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We all agree on this: more than ever, now is the time for the scaling-up of the Kaizen. For the non-lean acclimatized, this period should be dedicated to the amplification of improvements.

Remember the roots

To better suit your kaizen practice with the current context, remember its roots. Toyota started to practice kaizen in the aftermath of the Second World War in Japan…Following the two nuclear bombs, the island had lost a large part of its workforce to war, with a limited stock of raw material to build cars and was cut off from the “free” world in terms of international trade… In short, in this terrible context, no one could imagine that Toyota would emerge as one of the most innovative companies in the last 70 years.

When engineers at Toyota were practicing kaizen, they were driven by this motto: “Creativity over capital”. For instance, as they were facing the lack of raw material for building a truck headlight, they developed trucks with only one central headlight. They favored mechanical solutions operating by gravitation rather than by electric drive etc…Creativity over capital!

In the COVID-19 context

Compared to the post Second World War Japan, we can easily say that we are in a quiet more comfortable position to innovate, even though we already miss or will miss the resources we had before. Indeed, Capital Ventures are slowing down their funding of our startups, labor is in “chômage partiel” (for the luckiest French), or soon to be sacrificed and the banks are not really supporting (yet?). Anyway, time for abundance is over, even if the fall will not be too brutal thanks to Keynesian policies, we will still have to pay for it.

At OCUS, a company where people are trying day after day to practice lean, the kaizen changed gear. Two things have changed:

  • The less significant one being that due to remote work, we needed sharper interfaces to teamwork on problem-solving. When yesterday chatting, drawing, and facial expressions were compensating messy whiteboard or problem-solving sum up, today people are doing their best to follow the 6-steps Kaizen frame for impactful projects. This allows both the simplification of their mindset, to only present “shaped” thought, and easier step-in from the team leaders & coach to orient & support.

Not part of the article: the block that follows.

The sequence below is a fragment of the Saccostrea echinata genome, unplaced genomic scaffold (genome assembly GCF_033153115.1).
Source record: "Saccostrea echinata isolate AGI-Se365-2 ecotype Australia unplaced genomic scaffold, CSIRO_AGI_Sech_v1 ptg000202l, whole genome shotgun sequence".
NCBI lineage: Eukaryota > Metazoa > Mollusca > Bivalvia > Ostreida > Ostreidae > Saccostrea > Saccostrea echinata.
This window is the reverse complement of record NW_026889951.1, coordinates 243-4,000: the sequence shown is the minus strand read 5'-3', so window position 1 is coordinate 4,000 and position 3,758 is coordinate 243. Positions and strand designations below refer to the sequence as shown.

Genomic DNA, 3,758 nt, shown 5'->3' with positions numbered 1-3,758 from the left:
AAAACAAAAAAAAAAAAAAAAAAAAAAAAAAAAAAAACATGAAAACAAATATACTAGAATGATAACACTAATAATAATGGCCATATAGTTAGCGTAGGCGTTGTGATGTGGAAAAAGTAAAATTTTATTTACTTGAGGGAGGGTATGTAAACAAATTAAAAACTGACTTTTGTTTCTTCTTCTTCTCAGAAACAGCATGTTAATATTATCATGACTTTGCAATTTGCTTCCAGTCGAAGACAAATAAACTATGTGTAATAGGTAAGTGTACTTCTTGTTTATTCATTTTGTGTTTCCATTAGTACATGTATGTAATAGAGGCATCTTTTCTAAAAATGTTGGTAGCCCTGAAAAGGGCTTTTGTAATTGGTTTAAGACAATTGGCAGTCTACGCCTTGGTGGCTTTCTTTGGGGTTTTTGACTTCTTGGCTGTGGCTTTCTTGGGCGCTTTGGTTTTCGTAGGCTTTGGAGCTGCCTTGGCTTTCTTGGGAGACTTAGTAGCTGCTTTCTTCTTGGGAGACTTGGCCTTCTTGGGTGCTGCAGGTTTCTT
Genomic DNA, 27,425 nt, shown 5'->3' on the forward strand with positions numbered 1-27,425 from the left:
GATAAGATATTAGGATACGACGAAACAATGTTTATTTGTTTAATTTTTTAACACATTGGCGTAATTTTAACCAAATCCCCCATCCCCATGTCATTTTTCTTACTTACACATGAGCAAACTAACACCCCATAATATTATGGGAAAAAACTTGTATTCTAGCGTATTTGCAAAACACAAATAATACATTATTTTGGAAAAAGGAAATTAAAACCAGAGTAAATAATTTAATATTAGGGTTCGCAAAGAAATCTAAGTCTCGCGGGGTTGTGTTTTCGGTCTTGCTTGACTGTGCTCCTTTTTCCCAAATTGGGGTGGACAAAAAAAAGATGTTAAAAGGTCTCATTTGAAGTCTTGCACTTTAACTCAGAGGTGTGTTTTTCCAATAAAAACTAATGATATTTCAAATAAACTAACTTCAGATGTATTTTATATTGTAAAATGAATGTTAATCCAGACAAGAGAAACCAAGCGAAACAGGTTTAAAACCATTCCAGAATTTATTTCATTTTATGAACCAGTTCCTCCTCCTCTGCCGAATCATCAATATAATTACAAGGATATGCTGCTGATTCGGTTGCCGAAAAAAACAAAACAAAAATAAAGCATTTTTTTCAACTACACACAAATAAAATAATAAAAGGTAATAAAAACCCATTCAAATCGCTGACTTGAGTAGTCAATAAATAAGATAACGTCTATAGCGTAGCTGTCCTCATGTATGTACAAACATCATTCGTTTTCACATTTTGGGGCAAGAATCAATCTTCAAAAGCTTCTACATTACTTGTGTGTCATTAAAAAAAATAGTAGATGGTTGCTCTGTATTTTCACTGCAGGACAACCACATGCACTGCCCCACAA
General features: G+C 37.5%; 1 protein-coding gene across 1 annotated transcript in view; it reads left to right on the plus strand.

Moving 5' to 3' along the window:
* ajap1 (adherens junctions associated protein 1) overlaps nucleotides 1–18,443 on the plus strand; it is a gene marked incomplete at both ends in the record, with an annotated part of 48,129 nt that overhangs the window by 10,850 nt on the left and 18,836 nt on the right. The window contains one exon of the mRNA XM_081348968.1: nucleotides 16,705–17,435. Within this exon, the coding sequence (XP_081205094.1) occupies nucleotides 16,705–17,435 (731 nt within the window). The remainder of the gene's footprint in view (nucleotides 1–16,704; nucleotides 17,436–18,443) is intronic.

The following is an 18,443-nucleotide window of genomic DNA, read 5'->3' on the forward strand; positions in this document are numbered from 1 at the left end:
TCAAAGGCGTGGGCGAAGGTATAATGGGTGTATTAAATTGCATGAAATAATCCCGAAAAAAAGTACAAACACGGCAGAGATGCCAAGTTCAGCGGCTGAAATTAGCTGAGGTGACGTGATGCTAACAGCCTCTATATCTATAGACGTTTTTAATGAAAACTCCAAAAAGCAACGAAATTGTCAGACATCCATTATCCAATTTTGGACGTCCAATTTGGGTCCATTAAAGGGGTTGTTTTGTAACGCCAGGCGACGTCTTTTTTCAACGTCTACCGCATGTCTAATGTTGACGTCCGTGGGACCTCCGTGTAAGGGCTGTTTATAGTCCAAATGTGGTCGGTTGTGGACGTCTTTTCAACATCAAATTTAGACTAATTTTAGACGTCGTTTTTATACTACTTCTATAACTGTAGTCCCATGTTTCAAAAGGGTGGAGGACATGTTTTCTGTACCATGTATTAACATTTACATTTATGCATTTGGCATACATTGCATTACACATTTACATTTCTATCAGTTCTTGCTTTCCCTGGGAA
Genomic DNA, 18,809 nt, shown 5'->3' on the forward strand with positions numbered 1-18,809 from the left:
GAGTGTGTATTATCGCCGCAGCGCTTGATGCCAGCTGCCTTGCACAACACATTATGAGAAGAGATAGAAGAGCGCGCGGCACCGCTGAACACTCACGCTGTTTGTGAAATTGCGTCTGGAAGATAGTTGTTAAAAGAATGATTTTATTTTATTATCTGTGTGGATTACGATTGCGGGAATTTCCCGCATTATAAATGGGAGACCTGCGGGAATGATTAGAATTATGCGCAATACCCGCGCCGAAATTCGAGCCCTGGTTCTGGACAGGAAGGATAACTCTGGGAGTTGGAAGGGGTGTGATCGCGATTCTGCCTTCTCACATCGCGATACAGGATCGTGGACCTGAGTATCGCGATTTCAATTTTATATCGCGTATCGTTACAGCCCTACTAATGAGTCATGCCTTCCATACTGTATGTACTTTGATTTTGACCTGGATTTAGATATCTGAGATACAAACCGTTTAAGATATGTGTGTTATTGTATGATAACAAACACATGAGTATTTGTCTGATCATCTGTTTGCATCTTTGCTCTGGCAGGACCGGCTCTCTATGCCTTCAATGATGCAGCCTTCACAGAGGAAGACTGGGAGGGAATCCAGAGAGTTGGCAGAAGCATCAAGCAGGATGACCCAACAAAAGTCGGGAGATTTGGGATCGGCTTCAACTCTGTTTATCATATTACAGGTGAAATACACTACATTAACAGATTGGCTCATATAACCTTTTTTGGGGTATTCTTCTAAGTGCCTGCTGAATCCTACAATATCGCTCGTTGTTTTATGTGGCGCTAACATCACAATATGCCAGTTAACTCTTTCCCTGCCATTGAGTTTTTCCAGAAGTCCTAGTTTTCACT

• The more significant one: the end of the third step (more details here). Once we generate original ideas, we then have to choose the one we are going to test, and we keep in mind the Kaizen’s roots described above to favor the change of the method rather than the product design for instance. We are thinking about thrifty but impactful solutions.

Even if we particularly insist on this key-notion of the Kaizen spirit in the COVID-19 context, at OCUS, we are confident that this mindset will remain afterward. By testing “homemade quick & dirty” solutions before reaching out to the tech team to develop a sustainable & at scale solution, our goal is to decrease the waste and to reduce the lead time of new features shipment that are really solving our clients’ problems.

Forecasting even further, if this crisis rings the end of the cash burn startup dumping, at OCUS we will be ready to progress with methods and team involvement.

Photo credits: ©Benjamin Beech / OCUS Japan – Written by: Pierre Palliez – Lean Officer / OCUS